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Economy

Europe in an Economic Cold War?

Apr 02 , 2019

In 1992, distinguished US scholar and historian Walter LaFeber posed the provocative question: An End to Which Cold War? In the thought-provoking essay, LaFeber emphasized European dependency relationships concerning security and global markets. Though US and Soviet bipolarity had faded into history, today there is also an “ongoing struggle…between the United States and the European countries to determine the kind of Europe that should evolve,” especially as the continent encounters Chinese direct investment opportunities through Beijing’s Belt and Road Initiative (BRI). Bilateral trade between China and Italy hit a record $54.23 billion in 2018, and the Rome-Beijing agreement last week will undoubtedly expand this figure in 2019. Europe is revaluating its options concerning international commerce.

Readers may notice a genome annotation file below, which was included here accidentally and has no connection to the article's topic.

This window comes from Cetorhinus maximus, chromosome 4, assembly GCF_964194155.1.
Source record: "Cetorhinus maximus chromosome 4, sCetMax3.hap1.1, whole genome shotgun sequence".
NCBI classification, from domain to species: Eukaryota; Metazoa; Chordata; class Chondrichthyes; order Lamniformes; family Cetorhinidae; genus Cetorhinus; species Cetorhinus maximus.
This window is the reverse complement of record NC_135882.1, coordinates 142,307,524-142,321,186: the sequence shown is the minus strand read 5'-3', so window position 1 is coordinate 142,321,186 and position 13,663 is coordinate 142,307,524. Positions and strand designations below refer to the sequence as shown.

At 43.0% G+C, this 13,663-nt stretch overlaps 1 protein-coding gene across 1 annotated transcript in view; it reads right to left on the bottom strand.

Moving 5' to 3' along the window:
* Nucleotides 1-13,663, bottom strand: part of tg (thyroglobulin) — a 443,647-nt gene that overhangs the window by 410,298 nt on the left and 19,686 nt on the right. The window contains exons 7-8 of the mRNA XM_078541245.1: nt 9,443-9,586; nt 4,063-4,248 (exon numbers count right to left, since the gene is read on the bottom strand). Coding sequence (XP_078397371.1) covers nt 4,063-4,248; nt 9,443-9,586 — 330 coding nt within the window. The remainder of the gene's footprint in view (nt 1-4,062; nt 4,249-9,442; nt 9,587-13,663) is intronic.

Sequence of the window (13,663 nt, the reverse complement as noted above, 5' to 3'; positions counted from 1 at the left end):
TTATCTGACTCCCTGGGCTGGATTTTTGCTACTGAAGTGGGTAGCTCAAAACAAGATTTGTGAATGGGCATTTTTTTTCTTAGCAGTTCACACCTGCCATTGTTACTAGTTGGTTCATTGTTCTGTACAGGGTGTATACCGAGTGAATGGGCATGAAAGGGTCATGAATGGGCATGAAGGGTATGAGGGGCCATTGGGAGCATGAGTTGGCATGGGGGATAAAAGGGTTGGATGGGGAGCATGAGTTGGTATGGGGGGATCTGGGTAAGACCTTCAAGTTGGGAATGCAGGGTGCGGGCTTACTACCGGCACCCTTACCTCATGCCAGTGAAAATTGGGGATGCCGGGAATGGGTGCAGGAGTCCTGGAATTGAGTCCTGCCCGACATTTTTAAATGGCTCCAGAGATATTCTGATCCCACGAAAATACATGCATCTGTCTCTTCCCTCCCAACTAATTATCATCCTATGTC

In total, Xi and his Italian counterparts completed 29 deals worth approximately $2.8 billion in the sectors of agriculture, finance, and energy, and secured additional access to Chinese markets for Italian energy and engineering firms. The China Communications Construction Company (CCCC) will also develop and manage Italy’s largest port in Genoa and attempt to revive Trieste along the Slovenian border as an export hub into Central and Eastern Europe.

Italy’s state lender, Cassa Depositi e Prestiti (CDP), also signed an agreement with the Bank of China to allow the sale of “Panda” bonds, a name for debt sold by foreign entities to investors in mainland China. CDP will issue bonds worth 5 billion renminbi ($744.5 million). CDP and Bank of China will also co-finance Italian companies for 4 billion renminbi.

Also, the Italian plant-builder, Danieli, will construct a steel plant in China which will eventually move to Azerbaijan, and China’s Suning e-commerce group will more heavily promote Italian exports and tourism. The deals also included calls for cooperation between Chinese and Italian companies in gas turbine technology and wealth management.

Worries in Washington